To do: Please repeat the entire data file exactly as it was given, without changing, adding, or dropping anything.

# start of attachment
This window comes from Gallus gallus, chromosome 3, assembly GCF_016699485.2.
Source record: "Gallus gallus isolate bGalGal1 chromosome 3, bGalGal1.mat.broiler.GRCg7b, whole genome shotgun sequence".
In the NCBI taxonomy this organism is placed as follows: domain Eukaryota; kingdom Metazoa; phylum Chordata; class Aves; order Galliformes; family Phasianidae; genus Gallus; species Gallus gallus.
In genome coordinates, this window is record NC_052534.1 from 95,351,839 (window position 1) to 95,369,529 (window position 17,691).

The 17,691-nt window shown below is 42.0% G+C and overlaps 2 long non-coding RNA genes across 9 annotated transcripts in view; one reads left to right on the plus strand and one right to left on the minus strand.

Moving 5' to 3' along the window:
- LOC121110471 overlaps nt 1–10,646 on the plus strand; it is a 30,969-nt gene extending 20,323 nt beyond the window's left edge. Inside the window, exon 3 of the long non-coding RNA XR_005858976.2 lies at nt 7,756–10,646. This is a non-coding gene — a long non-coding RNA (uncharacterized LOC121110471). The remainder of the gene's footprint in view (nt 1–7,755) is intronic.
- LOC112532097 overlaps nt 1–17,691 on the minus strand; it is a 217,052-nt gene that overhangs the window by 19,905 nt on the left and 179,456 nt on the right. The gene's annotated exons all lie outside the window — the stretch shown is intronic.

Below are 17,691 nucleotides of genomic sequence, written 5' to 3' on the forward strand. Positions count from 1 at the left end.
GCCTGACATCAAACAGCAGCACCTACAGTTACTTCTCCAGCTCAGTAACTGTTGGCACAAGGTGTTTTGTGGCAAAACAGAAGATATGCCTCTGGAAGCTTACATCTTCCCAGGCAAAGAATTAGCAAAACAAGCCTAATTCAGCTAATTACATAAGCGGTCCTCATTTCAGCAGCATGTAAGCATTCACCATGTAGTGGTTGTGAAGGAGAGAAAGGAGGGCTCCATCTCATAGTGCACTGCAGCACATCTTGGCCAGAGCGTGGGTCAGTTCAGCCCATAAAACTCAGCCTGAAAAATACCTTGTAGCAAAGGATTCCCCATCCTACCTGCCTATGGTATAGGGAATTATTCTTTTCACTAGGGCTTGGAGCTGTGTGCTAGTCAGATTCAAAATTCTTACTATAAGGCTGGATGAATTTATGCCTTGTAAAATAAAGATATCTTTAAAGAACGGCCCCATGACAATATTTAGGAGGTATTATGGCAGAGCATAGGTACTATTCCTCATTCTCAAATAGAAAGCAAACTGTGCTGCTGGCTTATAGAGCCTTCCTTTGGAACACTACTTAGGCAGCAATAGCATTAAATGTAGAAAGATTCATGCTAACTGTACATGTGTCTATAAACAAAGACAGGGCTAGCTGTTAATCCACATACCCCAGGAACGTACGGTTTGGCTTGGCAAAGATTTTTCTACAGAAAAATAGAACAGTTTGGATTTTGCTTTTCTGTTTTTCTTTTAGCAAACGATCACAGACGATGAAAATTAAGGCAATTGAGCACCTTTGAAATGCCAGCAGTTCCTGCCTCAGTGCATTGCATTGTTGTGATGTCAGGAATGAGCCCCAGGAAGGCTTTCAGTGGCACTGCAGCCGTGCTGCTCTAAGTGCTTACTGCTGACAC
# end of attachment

This window comes from Gallus gallus, chromosome 3, assembly GCF_016699485.2.
Source record: "Gallus gallus isolate bGalGal1 chromosome 3, bGalGal1.mat.broiler.GRCg7b, whole genome shotgun sequence".
In the NCBI taxonomy this organism is placed as follows: domain Eukaryota; kingdom Metazoa; phylum Chordata; class Aves; order Galliformes; family Phasianidae; genus Gallus; species Gallus gallus.
In genome coordinates, this window is record NC_052534.1 from 95,351,839 (window position 1) to 95,369,529 (window position 17,691).

The 17,691-nt window shown below is 42.0% G+C and overlaps 2 long non-coding RNA genes across 9 annotated transcripts in view; one reads left to right on the plus strand and one right to left on the minus strand.

Moving 5' to 3' along the window:
- LOC121110471 overlaps nt 1–10,646 on the plus strand; it is a 30,969-nt gene extending 20,323 nt beyond the window's left edge. Inside the window, exon 3 of the long non-coding RNA XR_005858976.2 lies at nt 7,756–10,646. This is a non-coding gene — a long non-coding RNA (uncharacterized LOC121110471). The remainder of the gene's footprint in view (nt 1–7,755) is intronic.
- LOC112532097 overlaps nt 1–17,691 on the minus strand; it is a 217,052-nt gene that overhangs the window by 19,905 nt on the left and 179,456 nt on the right. The gene's annotated exons all lie outside the window — the stretch shown is intronic.

Below are 17,691 nucleotides of genomic sequence, written 5' to 3' on the forward strand. Positions count from 1 at the left end.
GCCTGACATCAAACAGCAGCACCTACAGTTACTTCTCCAGCTCAGTAACTGTTGGCACAAGGTGTTTTGTGGCAAAACAGAAGATATGCCTCTGGAAGCTTACATCTTCCCAGGCAAAGAATTAGCAAAACAAGCCTAATTCAGCTAATTACATAAGCGGTCCTCATTTCAGCAGCATGTAAGCATTCACCATGTAGTGGTTGTGAAGGAGAGAAAGGAGGGCTCCATCTCATAGTGCACTGCAGCACATCTTGGCCAGAGCGTGGGTCAGTTCAGCCCATAAAACTCAGCCTGAAAAATACCTTGTAGCAAAGGATTCCCCATCCTACCTGCCTATGGTATAGGGAATTATTCTTTTCACTAGGGCTTGGAGCTGTGTGCTAGTCAGATTCAAAATTCTTACTATAAGGCTGGATGAATTTATGCCTTGTAAAATAAAGATATCTTTAAAGAACGGCCCCATGACAATATTTAGGAGGTATTATGGCAGAGCATAGGTACTATTCCTCATTCTCAAATAGAAAGCAAACTGTGCTGCTGGCTTATAGAGCCTTCCTTTGGAACACTACTTAGGCAGCAATAGCATTAAATGTAGAAAGATTCATGCTAACTGTACATGTGTCTATAAACAAAGACAGGGCTAGCTGTTAATCCACATACCCCAGGAACGTACGGTTTGGCTTGGCAAAGATTTTTCTACAGAAAAATAGAACAGTTTGGATTTTGCTTTTCTGTTTTTCTTTTAGCAAACGATCACAGACGATGAAAATTAAGGCAATTGAGCACCTTTGAAATGCCAGCAGTTCCTGCCTCAGTGCATTGCATTGTTGTGATGTCAGGAATGAGCCCCAGGAAGGCTTTCAGTGGCACTGCAGCCGTGCTGCTCTAAGTGCTTACTGCTGACAC